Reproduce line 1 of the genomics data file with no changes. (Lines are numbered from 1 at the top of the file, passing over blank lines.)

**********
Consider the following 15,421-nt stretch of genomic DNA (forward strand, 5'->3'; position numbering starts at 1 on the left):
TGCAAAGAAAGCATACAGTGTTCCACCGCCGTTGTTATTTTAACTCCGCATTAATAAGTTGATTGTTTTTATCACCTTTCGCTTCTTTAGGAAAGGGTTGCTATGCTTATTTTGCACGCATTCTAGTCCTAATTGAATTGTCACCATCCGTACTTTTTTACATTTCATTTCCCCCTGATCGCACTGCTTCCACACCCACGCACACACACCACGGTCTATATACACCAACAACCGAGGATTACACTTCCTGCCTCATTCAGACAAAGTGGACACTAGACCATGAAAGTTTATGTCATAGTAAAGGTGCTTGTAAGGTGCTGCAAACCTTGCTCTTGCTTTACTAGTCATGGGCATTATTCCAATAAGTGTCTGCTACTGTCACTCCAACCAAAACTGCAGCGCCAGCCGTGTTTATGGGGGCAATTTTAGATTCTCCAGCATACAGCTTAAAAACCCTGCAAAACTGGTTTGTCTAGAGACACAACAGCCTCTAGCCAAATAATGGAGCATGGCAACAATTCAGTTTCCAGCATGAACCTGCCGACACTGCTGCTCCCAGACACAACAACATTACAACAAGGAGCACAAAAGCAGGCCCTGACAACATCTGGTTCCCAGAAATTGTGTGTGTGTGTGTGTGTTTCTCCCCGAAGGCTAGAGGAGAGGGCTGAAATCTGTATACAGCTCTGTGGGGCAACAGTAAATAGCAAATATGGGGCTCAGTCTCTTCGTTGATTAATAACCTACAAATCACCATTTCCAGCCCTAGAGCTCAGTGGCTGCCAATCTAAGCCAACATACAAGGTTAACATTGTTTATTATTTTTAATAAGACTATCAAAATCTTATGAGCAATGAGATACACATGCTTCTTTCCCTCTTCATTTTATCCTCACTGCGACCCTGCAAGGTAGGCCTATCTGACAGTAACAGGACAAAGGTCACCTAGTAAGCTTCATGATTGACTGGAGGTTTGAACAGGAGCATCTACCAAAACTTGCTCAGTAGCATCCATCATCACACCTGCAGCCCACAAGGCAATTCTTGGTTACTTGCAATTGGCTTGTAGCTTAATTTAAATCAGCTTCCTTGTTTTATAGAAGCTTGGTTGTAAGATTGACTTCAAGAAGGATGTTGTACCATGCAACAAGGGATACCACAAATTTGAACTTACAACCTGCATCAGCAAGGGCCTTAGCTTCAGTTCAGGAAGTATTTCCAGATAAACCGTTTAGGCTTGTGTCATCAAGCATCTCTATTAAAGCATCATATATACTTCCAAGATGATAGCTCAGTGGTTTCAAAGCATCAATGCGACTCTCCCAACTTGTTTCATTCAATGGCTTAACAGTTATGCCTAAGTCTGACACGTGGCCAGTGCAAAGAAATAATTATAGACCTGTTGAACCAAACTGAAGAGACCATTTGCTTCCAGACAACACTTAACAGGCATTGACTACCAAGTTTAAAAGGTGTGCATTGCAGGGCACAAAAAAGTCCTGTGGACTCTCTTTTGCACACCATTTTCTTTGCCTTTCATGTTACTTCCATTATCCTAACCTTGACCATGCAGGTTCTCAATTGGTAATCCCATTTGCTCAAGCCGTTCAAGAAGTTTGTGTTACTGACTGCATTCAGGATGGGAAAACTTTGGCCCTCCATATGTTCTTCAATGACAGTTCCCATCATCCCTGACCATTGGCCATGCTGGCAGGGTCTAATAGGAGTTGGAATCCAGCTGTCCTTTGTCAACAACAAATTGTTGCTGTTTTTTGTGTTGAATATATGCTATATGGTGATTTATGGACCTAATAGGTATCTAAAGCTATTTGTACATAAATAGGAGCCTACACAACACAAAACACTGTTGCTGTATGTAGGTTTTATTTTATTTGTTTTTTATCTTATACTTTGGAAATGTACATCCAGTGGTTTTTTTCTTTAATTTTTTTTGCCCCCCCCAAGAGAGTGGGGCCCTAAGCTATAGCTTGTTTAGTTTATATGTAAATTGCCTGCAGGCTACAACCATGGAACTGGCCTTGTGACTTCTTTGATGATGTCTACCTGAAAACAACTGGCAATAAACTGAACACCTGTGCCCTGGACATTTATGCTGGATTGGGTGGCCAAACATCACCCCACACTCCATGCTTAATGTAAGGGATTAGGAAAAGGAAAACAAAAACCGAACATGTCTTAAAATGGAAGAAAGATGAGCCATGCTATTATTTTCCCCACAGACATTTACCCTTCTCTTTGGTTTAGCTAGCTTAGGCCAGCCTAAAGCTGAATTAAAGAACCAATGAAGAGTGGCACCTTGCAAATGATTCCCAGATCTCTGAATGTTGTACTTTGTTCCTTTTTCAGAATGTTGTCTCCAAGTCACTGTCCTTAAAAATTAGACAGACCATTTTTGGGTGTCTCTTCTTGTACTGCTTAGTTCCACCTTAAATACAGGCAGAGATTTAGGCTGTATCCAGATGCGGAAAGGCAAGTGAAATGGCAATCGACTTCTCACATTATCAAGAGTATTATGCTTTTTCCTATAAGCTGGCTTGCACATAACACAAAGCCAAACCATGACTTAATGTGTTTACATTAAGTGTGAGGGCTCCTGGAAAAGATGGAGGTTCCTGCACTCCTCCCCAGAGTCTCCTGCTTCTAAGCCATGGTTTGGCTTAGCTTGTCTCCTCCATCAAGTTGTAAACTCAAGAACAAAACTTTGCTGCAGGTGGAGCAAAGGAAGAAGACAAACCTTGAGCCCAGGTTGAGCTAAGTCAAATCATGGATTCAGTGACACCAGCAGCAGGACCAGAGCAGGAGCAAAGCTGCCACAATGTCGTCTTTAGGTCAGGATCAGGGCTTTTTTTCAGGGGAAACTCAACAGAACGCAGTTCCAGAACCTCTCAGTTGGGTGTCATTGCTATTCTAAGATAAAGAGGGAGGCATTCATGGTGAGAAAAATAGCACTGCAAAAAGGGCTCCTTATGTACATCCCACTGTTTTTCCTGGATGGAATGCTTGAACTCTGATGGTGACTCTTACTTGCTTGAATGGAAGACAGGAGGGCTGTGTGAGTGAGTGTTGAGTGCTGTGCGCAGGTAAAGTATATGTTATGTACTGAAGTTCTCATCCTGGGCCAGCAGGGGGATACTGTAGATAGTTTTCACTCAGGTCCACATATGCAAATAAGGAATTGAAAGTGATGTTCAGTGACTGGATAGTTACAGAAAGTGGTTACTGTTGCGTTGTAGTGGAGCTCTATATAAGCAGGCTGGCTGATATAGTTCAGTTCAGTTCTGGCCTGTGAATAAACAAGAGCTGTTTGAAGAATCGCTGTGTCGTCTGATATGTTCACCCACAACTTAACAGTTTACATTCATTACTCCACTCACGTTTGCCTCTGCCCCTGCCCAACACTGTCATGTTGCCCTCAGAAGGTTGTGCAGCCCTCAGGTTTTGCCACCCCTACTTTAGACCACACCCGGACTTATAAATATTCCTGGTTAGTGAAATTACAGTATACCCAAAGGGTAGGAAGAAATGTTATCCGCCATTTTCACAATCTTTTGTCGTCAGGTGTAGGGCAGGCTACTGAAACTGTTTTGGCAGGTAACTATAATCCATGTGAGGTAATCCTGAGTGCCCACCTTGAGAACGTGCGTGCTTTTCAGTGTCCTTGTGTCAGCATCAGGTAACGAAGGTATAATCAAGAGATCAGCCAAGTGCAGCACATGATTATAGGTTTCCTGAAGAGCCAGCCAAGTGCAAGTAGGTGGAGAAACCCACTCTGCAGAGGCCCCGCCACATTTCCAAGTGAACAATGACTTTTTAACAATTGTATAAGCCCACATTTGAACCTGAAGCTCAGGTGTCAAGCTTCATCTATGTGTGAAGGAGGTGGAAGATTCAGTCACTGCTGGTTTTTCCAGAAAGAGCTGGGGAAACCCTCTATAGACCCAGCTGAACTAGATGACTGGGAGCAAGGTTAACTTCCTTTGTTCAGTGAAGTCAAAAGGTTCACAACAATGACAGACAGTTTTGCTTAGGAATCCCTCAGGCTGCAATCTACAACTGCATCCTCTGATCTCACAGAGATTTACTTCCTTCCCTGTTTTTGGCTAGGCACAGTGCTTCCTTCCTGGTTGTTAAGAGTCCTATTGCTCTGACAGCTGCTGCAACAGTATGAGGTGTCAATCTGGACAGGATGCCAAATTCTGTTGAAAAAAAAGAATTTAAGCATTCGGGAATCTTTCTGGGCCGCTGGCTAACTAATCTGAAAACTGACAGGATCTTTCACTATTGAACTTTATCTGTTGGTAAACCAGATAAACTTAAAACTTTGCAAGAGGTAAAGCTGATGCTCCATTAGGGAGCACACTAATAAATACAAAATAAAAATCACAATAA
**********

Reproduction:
Consider the following 15,421-nt stretch of genomic DNA (forward strand, 5'->3'; position numbering starts at 1 on the left):